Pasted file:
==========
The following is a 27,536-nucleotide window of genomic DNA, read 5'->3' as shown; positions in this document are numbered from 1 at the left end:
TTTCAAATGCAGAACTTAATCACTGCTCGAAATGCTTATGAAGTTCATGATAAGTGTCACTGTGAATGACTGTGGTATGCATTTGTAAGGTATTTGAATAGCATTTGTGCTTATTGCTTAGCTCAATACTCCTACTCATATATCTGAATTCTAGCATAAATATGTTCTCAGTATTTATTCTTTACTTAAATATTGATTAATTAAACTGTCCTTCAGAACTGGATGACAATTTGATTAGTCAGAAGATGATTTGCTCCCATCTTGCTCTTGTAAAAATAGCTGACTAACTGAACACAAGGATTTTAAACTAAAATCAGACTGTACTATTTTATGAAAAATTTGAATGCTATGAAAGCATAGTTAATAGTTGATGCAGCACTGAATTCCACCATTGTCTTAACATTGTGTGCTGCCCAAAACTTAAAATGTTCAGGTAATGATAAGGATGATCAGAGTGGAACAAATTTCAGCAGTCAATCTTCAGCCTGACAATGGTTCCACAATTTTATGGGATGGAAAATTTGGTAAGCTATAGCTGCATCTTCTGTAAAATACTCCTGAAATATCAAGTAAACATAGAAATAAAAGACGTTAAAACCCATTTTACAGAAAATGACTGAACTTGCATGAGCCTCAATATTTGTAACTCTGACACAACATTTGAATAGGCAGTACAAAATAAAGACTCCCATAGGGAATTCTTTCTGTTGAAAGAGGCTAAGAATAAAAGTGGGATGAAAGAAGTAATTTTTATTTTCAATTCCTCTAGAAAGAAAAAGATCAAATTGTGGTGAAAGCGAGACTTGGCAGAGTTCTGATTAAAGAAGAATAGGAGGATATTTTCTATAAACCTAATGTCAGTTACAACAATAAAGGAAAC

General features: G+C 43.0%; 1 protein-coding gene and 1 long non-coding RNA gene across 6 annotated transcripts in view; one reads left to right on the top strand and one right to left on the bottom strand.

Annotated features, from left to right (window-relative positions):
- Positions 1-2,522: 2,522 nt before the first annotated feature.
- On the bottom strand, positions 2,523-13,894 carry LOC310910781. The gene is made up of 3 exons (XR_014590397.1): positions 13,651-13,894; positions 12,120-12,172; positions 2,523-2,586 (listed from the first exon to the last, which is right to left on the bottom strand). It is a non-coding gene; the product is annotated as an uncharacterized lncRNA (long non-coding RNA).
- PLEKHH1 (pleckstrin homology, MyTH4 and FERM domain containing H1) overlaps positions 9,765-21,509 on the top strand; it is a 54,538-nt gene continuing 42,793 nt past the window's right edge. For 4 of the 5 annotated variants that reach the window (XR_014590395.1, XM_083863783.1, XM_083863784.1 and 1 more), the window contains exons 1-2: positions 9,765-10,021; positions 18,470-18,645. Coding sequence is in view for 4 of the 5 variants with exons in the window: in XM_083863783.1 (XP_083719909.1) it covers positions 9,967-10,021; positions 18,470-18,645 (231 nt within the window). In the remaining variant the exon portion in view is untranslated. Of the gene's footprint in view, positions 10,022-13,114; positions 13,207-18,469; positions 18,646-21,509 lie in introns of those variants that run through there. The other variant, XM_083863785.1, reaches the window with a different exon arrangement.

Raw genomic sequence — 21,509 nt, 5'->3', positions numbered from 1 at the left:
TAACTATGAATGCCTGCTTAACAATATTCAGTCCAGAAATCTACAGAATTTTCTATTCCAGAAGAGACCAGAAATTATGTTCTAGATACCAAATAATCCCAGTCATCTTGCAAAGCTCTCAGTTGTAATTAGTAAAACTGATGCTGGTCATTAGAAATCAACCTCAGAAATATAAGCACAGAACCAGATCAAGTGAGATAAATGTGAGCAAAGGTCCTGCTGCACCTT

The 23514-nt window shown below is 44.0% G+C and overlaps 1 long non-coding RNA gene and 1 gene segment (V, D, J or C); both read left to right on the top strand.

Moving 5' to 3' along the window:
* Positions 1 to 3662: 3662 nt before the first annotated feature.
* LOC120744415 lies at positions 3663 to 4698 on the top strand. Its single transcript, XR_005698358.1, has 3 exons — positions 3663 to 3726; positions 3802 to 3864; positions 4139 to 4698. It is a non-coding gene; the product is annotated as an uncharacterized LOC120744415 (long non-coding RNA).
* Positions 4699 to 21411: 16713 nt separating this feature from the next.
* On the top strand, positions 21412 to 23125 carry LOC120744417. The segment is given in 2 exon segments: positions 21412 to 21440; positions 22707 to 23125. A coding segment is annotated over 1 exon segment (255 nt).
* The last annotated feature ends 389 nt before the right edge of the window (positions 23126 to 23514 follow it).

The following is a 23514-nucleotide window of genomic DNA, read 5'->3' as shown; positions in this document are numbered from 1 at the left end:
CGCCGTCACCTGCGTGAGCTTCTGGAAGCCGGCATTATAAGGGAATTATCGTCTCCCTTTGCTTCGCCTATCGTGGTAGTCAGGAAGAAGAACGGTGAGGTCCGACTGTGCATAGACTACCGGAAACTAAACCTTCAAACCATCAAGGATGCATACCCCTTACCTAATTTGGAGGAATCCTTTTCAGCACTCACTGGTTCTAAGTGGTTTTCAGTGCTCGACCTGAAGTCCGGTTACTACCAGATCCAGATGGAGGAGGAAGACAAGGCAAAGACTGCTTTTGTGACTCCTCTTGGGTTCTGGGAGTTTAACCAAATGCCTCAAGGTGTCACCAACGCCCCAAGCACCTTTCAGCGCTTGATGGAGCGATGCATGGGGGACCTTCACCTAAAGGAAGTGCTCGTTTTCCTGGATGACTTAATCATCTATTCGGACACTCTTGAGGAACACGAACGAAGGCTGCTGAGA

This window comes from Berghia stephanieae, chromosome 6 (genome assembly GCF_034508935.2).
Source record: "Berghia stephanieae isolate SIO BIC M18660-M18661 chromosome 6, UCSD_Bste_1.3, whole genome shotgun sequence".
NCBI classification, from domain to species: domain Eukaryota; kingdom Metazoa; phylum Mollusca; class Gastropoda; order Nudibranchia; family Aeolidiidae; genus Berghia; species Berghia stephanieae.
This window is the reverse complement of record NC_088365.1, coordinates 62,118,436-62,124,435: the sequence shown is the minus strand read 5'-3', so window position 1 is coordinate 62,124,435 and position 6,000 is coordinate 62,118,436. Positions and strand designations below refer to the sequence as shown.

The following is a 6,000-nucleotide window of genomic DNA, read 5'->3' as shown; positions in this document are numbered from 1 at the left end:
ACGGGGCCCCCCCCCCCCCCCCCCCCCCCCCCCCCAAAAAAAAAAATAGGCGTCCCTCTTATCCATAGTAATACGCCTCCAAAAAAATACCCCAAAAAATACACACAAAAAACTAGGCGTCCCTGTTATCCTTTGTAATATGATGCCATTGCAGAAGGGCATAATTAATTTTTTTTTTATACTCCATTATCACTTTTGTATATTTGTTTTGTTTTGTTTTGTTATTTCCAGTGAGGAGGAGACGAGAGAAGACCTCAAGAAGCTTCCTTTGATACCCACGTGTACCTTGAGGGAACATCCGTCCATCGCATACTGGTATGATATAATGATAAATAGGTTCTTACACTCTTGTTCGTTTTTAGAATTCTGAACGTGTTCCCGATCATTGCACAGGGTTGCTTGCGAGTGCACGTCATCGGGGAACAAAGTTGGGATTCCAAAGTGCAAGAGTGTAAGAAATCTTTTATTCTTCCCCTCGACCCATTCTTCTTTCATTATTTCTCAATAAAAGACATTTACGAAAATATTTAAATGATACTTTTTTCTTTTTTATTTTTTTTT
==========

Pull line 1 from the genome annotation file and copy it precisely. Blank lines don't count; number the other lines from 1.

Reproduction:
The following is a 27,536-nucleotide window of genomic DNA, read 5'->3' as shown; positions in this document are numbered from 1 at the left end: